The roof, which forms a continuation of the cladding, will include a series of 21 teardrop-shaped rooflights, designed to provide the main source of light for the library, to be installed in two large panels.
Attention to detail will be evident across the whole project. Manufacturing the formwork for the V-shaped cast in-situ structural column, which had to curve in plan with no visible joins, took nine weeks and cost £27,000. The column will work in combination with large amounts of reinforcement at the rear of the first floor slab to stabilise the partial cantilever.
The glass curtain wall that will hang between the cladding and the ground will use Frener & Reifer’s Minimo glazing system, currently the narrowest transom-mullion system in the world with a face width of just 30mm. The glazing will be completely unsupported and held in place by stainless steel angles on the underside of the slab and on the ground.
Where the Softbridge connects with the existing historic buildings at either end, their walls will be exposed within the building, revealing historical features that juxtapose with its futuristic minimal lines.
First floor floorplan: 1. Library reading room 2. Library rolling stack book storage 3. Library IT room
Section view: 1. Library reading room 2. Archive reading room 3. Library rolling stack book storage 4. Archive rolling stack book storage 5. Lobby/cafe/gallery space
The Softbridge’s centrepiece is a dramatic white curving staircase with timber treads and a glass balustrade, located at the building’s entrance, which links the above ground floors with the basement. The staircase will be clad in GRG and will fold back in on itself and merge into the floors, creating impression of a melting meringue or a twanging rubber band in motion.
GRG panels will also form the interior walls and ceiling of the library and reading room and use of the material was one of the compromises Hadid was compelled to accept as part of the value engineering.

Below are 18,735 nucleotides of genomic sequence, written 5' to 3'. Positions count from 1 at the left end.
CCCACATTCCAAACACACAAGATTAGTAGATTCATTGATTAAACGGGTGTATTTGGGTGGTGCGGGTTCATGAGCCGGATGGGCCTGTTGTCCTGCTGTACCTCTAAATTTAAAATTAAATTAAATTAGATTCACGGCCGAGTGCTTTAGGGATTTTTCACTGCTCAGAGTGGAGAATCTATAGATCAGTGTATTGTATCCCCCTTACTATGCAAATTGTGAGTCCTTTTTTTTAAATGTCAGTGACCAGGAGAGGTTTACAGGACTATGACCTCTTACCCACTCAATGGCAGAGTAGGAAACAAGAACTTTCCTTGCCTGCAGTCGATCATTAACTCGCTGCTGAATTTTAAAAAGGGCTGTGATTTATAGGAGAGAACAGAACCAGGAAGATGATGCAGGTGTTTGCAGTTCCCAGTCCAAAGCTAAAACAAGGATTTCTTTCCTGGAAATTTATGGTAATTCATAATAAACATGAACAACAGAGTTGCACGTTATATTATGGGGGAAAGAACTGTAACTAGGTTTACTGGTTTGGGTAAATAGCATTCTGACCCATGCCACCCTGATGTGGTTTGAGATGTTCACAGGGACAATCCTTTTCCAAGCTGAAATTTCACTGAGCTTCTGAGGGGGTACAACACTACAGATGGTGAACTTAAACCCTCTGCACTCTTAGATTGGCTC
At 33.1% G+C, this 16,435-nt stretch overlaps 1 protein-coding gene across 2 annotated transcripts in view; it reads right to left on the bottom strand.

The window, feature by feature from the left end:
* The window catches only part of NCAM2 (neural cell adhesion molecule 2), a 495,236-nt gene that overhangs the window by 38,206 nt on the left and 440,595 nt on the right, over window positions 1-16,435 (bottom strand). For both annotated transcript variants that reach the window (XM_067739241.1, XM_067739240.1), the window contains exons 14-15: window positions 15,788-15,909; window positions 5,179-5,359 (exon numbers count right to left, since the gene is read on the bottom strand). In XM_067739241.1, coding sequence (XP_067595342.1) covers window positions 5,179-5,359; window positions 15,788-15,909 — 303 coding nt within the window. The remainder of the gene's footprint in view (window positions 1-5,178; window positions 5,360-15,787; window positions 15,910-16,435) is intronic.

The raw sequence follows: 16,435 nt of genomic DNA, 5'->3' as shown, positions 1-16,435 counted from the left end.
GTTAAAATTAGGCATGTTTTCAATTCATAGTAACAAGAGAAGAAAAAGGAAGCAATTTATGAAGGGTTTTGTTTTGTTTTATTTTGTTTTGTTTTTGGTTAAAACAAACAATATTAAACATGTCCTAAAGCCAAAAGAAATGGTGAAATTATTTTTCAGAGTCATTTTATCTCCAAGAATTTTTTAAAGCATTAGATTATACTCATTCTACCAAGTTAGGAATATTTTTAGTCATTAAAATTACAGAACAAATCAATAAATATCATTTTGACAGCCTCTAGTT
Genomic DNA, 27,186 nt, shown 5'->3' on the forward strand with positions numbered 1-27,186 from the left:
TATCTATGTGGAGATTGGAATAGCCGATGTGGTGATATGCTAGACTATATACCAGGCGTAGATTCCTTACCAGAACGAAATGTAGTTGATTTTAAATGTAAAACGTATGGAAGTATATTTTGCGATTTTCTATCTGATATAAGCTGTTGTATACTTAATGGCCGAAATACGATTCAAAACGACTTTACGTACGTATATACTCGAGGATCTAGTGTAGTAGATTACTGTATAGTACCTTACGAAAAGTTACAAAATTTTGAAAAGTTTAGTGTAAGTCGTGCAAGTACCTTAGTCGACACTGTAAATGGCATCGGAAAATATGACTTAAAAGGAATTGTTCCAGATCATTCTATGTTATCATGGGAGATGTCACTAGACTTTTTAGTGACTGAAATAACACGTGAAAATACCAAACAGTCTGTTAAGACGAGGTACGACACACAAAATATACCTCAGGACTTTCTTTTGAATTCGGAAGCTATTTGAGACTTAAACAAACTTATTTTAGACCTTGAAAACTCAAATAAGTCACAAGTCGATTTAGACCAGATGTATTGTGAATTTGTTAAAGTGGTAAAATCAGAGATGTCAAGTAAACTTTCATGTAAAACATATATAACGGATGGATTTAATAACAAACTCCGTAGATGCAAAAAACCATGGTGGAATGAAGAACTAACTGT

“In the original scheme, the architects wanted Corian, but if that was used the cladding on the staircase alone would have cost around three quarters of a million pounds,” says Nagle. “GRG will give them the solid white effect they want but not the same feel.”
The staircase will be clad in GRG and will fold back in on itself and merge into the floors
Other aspects of the scheme that were value engineered included the auditorium’s curving timber walls and ceiling, which have been pared back to a simpler flat design. Hard landscaping, including steps and a small entrance plaza on the Woodbridge Road, was also scrapped in favour of moving the entrance to the east of the building.
As part of the process, BAM sought advice from its supply chain to see how it could achieve a cheaper alternative to what the architect wanted. “We tried to ringfence the showpiece elements of the building to ensure the client and the investor still got a very high quality building,” says Hoffmann. “On the whole we are very happy with the outcome and the fact we didn’t have to compromise the external appearance and materiality, or the quality of workmanship in the reception areas. Even in auditorium, where the complex geometry was removed, we still ended up with a very high-end specification.”
Meanwhile, dealing with the demands of one of the world’s most prestigious architects imposed other restrictions, says Nagle. “Managing Zaha’s team and their aspirations under a novation agreement has been a challenge,” he says. “Any alterations to the design have been checked five or six times by the team, with Hadid reportedly giving the ultimate sign off. The architects also walk around site with tape measures to check the as-built dimensions, which I’ve never come across on a job before.
“However, we have to be sensitive to what they are trying to achieve here because this is a one off building that people will visit and enjoy for many years to come,” he concludes.